Thursday, June 13, 2013

Hilsenrath: Fed in No Rush to Raise Rates
Today’s WSJ includes an article by Jon Hilsenrath titled, “Analysis: Fed Likely to Push Back on Market Expectations of Rate Increase.” It was posted just before the stock market’s close at 3:39 p.m. Hilsenrath is the Journal’s ace Fed watcher. He is often chosen by Fed officials to send off-the-record information to the markets. They are clearly concerned that all their recent discordant chatter on when to taper QE is confusing the financial markets and causing bond yields to soar around the world. Hilsenrath was reassuring:
Federal Reserve officials have been trying to convince investors for weeks not to overreact when the central bank starts pulling back on its $85 billion-per-month bond-buying program. An adjustment in the program won’t mean that it will end all at once, officials say, and even more importantly it won’t mean that the Fed is anywhere near raising short-term interest rates.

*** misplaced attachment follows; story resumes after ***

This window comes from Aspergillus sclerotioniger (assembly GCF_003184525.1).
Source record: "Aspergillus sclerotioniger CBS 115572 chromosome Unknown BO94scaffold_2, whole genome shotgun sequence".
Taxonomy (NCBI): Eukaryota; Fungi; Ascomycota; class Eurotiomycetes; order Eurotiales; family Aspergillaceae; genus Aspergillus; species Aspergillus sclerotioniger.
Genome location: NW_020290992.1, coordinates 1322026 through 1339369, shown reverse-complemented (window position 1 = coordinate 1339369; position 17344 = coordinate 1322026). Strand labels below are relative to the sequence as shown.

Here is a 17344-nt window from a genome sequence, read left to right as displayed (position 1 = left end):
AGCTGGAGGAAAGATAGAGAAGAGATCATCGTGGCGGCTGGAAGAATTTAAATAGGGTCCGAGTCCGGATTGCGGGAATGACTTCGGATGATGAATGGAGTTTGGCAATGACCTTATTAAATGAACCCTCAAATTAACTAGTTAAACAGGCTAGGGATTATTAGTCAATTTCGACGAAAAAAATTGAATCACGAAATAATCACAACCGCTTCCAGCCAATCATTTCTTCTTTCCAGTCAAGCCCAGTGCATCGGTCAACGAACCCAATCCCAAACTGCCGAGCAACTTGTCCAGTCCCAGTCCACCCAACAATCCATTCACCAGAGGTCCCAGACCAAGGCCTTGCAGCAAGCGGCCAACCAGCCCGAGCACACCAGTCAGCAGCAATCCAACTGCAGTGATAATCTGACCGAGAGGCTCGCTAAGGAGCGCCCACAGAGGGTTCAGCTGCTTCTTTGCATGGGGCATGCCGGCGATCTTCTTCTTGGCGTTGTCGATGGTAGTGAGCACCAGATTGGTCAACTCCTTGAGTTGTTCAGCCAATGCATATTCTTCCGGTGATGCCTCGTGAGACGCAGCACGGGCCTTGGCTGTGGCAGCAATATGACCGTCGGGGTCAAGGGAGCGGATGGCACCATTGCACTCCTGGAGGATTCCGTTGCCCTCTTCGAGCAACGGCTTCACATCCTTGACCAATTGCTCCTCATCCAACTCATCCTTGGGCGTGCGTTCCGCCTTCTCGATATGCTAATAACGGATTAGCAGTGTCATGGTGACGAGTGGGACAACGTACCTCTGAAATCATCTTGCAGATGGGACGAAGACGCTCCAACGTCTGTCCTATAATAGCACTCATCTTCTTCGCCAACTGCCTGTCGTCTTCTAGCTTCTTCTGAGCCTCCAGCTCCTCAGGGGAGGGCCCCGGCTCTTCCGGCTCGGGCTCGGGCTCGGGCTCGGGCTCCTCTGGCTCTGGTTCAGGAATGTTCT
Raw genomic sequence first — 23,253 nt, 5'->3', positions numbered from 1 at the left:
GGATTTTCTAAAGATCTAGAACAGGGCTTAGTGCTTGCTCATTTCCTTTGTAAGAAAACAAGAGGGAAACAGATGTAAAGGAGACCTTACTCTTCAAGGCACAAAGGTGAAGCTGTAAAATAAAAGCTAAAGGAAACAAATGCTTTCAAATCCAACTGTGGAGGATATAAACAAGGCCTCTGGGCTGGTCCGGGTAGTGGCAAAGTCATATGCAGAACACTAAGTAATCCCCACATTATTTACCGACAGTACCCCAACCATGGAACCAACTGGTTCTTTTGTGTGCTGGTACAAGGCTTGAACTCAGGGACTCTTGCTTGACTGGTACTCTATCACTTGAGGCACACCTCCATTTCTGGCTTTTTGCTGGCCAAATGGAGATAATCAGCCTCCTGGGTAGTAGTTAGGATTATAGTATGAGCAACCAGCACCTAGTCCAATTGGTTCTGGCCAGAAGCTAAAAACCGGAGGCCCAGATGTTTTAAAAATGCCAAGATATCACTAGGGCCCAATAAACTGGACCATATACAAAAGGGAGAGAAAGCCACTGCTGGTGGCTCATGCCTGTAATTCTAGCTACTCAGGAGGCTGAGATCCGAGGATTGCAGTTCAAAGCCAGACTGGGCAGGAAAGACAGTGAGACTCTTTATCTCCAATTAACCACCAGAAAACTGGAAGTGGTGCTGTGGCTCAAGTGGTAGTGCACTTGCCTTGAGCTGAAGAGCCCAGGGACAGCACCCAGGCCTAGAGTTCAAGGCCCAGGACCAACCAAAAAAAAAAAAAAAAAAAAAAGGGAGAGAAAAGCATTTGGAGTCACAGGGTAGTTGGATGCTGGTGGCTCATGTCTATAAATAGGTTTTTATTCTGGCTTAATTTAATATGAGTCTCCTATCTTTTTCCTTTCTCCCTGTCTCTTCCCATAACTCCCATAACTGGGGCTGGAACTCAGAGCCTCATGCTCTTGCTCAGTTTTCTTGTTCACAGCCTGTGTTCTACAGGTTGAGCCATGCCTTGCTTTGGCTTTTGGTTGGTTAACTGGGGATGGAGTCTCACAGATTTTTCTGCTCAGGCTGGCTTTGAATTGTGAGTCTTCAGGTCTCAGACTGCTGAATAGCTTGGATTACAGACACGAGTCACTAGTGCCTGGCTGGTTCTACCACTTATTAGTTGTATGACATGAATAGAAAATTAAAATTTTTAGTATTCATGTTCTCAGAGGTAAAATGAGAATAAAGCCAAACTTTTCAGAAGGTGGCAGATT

In case that’s not clear enough, Hilsenrath added:
Since last December the Fed has been promising to keep short-term interest rates near zero until the jobless rate reaches 6.5%, as long as inflation doesn’t take off. Most forecasters don’t see the jobless rate reaching that threshold until mid-2015.

At the same time, however, the Fed is talking about pulling back on its $85 billion-per-month bond-buying program. The chatter about pulling back the bond program has pushed up a wide range of interest rates and appears to have investors second-guessing the Fed’s broader commitment to keeping rates low.

This is exactly what the Fed doesn’t want. Officials see bond buying as added fuel they are providing to a limp economy. Once the economy is strong enough to live without the added fuel, they still expect to keep rates low to ensure the economy keeps moving forward.
Recent articles by Hilsenrath are posted in The Fed Center Press Box

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